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Santa Fe superintendent gets contract extension

SANTA FE, N.M. — Veronica García will remain at the helm of Santa Fe Public Schools for two more years after the school board on Tuesday unanimously voted to drop her “interim” tag and keep her as superintendent through the 2017-2018 school year.

García, 65, was hired on an interim basis in July after Joel Boyd resigned four years into the district’s five-year plan to take a job in the private sector.

Several school board members said it was important that the word “interim” be removed from the beginning of her title and that making her the permanent superintendent was “the right thing to do.”

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Veronica Garcia

“We need a strong leader who can give some stability for the next two years,” said Susan Duncan, the school board president.

Board members said García, who previously served as superintendent in Santa Fe from 1999 to 2002 before being selected by then-Gov. Bill Richardson as the state’s first secretary of education, hasn’t missed a beat since she’s been back. They said she’s done an outstanding job the past several weeks and that her experience is an asset as the district addresses budget matters and prepares for a bond election next year.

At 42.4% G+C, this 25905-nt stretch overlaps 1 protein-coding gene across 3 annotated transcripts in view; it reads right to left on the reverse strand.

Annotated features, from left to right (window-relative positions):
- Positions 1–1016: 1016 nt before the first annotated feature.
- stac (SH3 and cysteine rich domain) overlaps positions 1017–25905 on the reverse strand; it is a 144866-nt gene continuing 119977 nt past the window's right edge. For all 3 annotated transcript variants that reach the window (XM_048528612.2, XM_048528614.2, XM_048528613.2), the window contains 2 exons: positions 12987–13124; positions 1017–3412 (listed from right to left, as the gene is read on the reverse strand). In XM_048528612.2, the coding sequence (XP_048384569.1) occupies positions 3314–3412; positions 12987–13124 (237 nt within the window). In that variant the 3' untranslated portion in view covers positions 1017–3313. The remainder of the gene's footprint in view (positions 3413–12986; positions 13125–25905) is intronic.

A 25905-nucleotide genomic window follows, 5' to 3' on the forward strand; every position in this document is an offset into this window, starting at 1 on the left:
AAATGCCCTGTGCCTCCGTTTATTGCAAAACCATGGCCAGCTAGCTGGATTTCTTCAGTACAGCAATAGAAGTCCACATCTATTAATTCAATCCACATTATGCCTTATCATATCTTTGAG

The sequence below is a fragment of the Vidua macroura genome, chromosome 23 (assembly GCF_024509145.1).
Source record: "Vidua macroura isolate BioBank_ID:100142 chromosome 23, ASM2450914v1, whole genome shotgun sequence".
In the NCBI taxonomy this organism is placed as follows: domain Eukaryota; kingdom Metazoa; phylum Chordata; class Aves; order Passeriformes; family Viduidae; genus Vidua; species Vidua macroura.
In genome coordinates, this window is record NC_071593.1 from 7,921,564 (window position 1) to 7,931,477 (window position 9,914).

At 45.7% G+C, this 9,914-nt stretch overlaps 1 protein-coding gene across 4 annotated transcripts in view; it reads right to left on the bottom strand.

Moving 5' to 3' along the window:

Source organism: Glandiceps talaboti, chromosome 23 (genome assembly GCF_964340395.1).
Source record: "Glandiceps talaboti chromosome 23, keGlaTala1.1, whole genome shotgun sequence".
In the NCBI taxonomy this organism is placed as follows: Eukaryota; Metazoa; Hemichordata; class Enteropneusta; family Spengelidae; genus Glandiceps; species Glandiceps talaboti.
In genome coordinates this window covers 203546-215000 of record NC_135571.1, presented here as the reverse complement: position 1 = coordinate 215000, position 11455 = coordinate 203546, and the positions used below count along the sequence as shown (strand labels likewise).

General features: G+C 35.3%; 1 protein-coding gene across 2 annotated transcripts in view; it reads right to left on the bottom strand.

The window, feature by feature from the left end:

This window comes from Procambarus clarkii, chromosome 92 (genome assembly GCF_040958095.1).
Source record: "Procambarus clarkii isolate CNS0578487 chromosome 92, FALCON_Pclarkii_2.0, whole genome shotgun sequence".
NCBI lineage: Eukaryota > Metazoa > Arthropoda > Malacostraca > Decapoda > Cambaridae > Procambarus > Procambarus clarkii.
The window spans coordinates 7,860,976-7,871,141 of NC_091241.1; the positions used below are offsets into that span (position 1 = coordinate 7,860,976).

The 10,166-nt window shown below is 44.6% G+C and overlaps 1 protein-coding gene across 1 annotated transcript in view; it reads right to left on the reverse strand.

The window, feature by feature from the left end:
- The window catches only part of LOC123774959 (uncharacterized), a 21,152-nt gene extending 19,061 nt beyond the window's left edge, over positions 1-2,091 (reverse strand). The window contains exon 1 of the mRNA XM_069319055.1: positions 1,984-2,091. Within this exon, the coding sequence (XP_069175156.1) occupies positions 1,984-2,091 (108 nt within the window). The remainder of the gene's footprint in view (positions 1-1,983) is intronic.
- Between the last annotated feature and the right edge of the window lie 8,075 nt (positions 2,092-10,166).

Board member Maureen Cashmon said people she’s talked to have told her García has “brought back humanity” to Santa Fe schools.

“I am honored, humbled and thrilled to have the opportunity to serve as superintendent for such an innovative and progressive school district,” García said after the vote.

She will continue to earn a salary of $180,000 per year, the same as her predecessor.

García signed an interim contract specifying that she would serve in the position until at least Feb. 15 and no later than June 30.

That’s because the school board was undecided about whether it would hire a superintendent before school board elections in March or wait until afterward and let the new board make the hire.

Two board positions will be up for grabs in March, and board member Linda Trujillo has said she may consider stepping down if she finds her duties as a freshman member of the state House of Representatives too burdensome.

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